Hod b'Chesed

Hod b'Chesed. Humility in Loving-Kindness.

When I think about humility I think about three things. 1) Not being afraid to apologize when you did something wrong. 2) Knowing and admitting that you don't know everything and sometimes need help. 3) One of the hardest things anyone can do is accept someone else's apology and display forgiveness. Sometimes these two things are related. You might need to apologize for screwing something without asking for help first. 

Apologizing is one of the hardest things for me to do. Admitting that I am wrong can be embarrassing but I know that it helps me to grow. For me one aspect of being humble is having that maturity and sensitivity to say I am sorry, I messed up. If you think about it, that makes sense. We put so much time and energy into learning so that we can have the right answers. Why else would we fight the notion that we do not know the right answer, let alone the answer we have is wrong. Allowing ourselves to admit we don't know and taking the time to learn the answer teaches us something stronger and more powerful. Not just the idea of humility but also the ideal of patience. 

Voluntourism is something that if we aren't careful we will fall victim to. Voluntourism is a disjointed system of people dropping into a community with little to no understanding of the problems that the community faces with the intention of doing good. When this happens communities are sometimes left without sustainable support to maintain or grow these programs and improvements that were started during these volunteer experiences. This isn't to say that when we go and participate in short term volunteer programs that they are all bad. It just means that we need to do a little research into whatever organizations we intend to volunteer with and see what their goals are and the outcomes they have been able to achieve. There are many organizations out there that to great work. They work with communities to identify needs that they have and work with the community to address them. I think back to my senior year of university at UNC-CH and my alternative break trip to Nicaragua with Hillel and American Jewish World Service. We learned about the community before and during the trip. We also worked along song people from this village in the Diriamba region to build a community center. To me this experience is still one of the most transformative experiences in my Jewish life because it taught me the importance of humility, dignity, and respect.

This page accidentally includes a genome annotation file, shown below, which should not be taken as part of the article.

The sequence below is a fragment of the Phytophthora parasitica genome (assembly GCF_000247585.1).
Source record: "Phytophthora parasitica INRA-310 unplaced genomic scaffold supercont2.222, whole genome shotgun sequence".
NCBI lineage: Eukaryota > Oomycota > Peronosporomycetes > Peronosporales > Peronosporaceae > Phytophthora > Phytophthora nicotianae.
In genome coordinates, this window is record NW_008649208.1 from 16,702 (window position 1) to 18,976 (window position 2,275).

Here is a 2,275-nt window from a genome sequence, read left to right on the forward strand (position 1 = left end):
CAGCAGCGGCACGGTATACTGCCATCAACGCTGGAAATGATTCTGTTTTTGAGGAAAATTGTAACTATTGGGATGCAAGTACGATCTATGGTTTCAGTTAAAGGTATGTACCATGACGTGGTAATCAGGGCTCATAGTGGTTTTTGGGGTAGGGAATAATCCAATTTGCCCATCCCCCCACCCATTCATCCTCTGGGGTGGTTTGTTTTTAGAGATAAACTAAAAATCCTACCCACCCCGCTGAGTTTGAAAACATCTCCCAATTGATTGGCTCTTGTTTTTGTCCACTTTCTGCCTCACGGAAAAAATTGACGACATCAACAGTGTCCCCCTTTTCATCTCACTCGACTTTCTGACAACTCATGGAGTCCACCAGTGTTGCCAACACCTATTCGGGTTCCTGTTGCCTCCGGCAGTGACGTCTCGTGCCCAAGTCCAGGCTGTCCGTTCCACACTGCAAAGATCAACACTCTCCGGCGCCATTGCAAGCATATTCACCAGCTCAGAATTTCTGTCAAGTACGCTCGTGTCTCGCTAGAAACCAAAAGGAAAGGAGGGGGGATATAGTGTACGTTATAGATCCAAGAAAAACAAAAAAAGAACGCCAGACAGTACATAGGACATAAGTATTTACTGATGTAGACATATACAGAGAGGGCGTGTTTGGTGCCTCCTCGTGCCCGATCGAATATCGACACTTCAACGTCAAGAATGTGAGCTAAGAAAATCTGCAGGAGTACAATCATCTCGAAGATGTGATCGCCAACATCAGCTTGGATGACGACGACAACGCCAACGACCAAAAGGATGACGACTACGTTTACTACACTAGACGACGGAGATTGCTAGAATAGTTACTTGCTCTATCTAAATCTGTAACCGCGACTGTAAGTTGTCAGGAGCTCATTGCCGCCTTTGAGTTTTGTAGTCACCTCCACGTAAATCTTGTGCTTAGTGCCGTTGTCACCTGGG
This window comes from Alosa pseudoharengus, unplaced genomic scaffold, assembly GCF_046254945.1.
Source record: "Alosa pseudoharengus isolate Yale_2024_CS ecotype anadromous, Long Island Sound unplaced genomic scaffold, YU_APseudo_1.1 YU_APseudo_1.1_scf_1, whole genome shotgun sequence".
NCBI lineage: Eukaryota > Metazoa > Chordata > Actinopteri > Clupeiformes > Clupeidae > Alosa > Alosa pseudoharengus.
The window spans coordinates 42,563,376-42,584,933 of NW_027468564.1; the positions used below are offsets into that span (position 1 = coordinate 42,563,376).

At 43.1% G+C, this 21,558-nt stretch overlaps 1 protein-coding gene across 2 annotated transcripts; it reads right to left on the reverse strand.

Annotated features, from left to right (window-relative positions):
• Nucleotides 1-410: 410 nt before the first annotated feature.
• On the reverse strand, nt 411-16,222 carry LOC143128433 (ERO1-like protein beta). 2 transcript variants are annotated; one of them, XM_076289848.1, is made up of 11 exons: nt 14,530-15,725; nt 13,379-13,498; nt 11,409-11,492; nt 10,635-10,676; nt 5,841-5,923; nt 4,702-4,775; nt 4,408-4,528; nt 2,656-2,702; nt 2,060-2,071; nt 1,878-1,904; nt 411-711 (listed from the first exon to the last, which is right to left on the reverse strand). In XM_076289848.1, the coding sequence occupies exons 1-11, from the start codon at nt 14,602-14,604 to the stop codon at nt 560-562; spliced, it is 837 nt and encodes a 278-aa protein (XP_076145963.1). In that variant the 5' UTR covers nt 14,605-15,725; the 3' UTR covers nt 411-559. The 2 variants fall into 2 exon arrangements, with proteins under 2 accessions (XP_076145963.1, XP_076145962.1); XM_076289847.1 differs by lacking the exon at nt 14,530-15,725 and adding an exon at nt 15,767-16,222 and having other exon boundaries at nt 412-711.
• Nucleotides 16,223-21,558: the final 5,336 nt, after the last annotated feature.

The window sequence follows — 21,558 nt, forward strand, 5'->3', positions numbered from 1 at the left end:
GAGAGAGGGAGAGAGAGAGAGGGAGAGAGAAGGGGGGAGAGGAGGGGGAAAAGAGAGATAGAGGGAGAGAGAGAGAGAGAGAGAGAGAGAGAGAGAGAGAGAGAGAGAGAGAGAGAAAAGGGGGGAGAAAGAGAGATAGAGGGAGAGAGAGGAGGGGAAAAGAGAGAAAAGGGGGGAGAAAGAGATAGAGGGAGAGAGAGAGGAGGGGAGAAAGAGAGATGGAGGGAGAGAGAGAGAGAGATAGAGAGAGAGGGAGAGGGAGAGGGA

Forgiveness. Forgiveness is a tricky thing. It's an involuntary action that we like to think we have control over. True forgiveness is a really challenging thing for us to give to someone. We will always harbor the feelings and reactions from whatever wrong it was that happened. A small percentage of us are truly able to not feel that hurt after we have "forgiven" the person. By not forgiving other we carry this weight with us that detracts from the relationships that we try to foster with those around us. That isn't to say we can never have true, free relationships and interactions with others it just means that we need to take a pause. A pause to recognize that sometimes we might need to reflect on certain feelings or frustrations that we have that seem baseless and realize that there is a base for it. And make a conscious effort to open your heart and acknowledge that feeling, where it comes from, and to try work past it. Whether there was an apology or effort made to reconcile from that mistake, the responsibility is on you to address it still. Humility is making the effort and going the distance. As Hercules says: "But to look beyond the glory is the hardest part, For a hero's strength is measured by his heart."

Tuesday, April 7, 2015

Netzach b'Chesed